September 1st, 2017 1:37 PM by Mike Frangadakis
Golden State homes should appreciate at almost double the national rate by next spring, though price growth and increasing rental costs do not bode well for affordability.
CoreLogic’s latest Home Price Insights report says that U.S. home prices rose by 6.6 percent from May 2016 to May 2017. California home prices grew by 5.8 percent in that time period, while the San Francisco core-based statistical area saw 4.6 percent annual appreciation.
Single-family rent inflation grew by 3.1 percent year over year in May, a reflection of constrained housing inventory and yet another obstacle for those hoping to enter the housing market while mortgage rates remain historically low.
“For renters and potential first-time homebuyers, it is not such a pretty picture,” CoreLogic President and CEO Frank Martell said. “With price appreciation and rental inflation outstripping income growth, affordability is destined to become a bigger issue in most markets.”
Housing affordability is already a national problem, dropping to a near nine-year low in the second quarter, according to a recent report from ATTOM Data Solutions. That analysis said that home prices grew faster than wages on an annual basis in 87 percent of U.S. housing markets, including most of the Bay Area.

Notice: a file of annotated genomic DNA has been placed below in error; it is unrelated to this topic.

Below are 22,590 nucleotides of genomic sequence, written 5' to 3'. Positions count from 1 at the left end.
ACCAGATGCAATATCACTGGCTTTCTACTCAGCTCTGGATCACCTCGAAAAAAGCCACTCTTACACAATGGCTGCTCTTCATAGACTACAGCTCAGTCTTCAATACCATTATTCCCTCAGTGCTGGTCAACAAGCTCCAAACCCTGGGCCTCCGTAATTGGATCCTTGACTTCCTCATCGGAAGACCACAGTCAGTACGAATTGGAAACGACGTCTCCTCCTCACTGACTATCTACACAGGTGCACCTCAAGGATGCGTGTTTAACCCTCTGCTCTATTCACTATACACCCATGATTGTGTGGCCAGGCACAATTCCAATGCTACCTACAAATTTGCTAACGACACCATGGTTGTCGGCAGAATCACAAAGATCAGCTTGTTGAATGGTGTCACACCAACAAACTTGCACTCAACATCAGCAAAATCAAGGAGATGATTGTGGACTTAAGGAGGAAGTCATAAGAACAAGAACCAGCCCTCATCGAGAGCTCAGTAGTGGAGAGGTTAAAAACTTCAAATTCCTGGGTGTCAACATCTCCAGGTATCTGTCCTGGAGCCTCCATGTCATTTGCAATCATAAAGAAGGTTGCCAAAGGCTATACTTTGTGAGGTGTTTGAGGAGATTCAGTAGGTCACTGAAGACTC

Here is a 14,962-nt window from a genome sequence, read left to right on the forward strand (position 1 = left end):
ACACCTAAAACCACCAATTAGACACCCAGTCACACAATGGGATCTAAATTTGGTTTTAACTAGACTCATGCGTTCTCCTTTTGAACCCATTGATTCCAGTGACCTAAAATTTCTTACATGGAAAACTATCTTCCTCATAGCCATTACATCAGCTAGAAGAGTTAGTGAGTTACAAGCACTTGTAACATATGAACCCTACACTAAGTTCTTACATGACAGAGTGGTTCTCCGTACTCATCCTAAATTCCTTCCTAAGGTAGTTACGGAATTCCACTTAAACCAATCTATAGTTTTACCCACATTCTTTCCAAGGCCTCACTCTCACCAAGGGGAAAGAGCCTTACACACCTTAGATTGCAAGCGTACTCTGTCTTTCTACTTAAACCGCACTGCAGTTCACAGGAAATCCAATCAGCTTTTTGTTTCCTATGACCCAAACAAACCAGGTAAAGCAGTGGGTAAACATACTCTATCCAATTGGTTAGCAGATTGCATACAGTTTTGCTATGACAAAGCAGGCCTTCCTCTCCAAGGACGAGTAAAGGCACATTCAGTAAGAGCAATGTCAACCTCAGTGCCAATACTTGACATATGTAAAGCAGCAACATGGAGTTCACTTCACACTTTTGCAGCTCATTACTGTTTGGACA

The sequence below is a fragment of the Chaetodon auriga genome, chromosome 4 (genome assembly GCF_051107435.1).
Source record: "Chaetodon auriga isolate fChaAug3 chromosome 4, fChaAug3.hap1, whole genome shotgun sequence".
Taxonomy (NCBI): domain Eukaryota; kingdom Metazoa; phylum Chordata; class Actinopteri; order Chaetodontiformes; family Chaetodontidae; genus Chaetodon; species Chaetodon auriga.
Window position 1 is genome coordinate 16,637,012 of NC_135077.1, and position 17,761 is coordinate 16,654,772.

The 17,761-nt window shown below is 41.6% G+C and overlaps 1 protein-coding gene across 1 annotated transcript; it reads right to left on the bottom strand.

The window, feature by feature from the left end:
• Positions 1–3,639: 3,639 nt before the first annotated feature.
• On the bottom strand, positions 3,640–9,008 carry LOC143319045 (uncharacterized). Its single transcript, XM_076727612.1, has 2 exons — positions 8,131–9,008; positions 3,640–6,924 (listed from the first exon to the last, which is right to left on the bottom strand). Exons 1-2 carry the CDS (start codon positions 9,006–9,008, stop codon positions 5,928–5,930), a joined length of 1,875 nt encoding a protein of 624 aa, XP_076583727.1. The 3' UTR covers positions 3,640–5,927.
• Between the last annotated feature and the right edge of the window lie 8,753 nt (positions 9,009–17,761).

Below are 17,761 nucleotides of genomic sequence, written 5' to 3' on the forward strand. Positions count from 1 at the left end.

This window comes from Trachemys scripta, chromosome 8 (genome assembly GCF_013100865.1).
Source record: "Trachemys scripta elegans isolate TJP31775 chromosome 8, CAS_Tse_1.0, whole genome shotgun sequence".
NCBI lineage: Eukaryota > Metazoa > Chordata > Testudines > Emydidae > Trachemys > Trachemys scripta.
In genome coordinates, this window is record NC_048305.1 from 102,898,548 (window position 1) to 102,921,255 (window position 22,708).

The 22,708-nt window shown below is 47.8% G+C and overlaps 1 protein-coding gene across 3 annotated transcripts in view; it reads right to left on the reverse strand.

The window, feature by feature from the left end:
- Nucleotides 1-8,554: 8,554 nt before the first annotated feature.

California’s affordability problem is unlikely to improve in the coming year if CoreLogic’s forecast is accurate. The HPI calls for 9.7 percent home price appreciation through May 2018, compared with 5.3 percent appreciation nationwide.
Although the Bay Area has some of the nation’s priciest homes, most parts of the region are still considered to be valued normally. CoreLogic says that the San Francisco, Oakland, San Jose, Napa, and Vallejo CBSAs had normal home values as of May. San Rafael is currently considered undervalued, while Santa Rosa is overvalued.
Looking ahead, CoreLogic expects that homes in the San Jose, Oakland, Napa, Vallejo, and Santa Rosa CBSAs will be overvalued by May 2022. Home values in San Francisco and San Rafael are projected to remain normal over the next five years.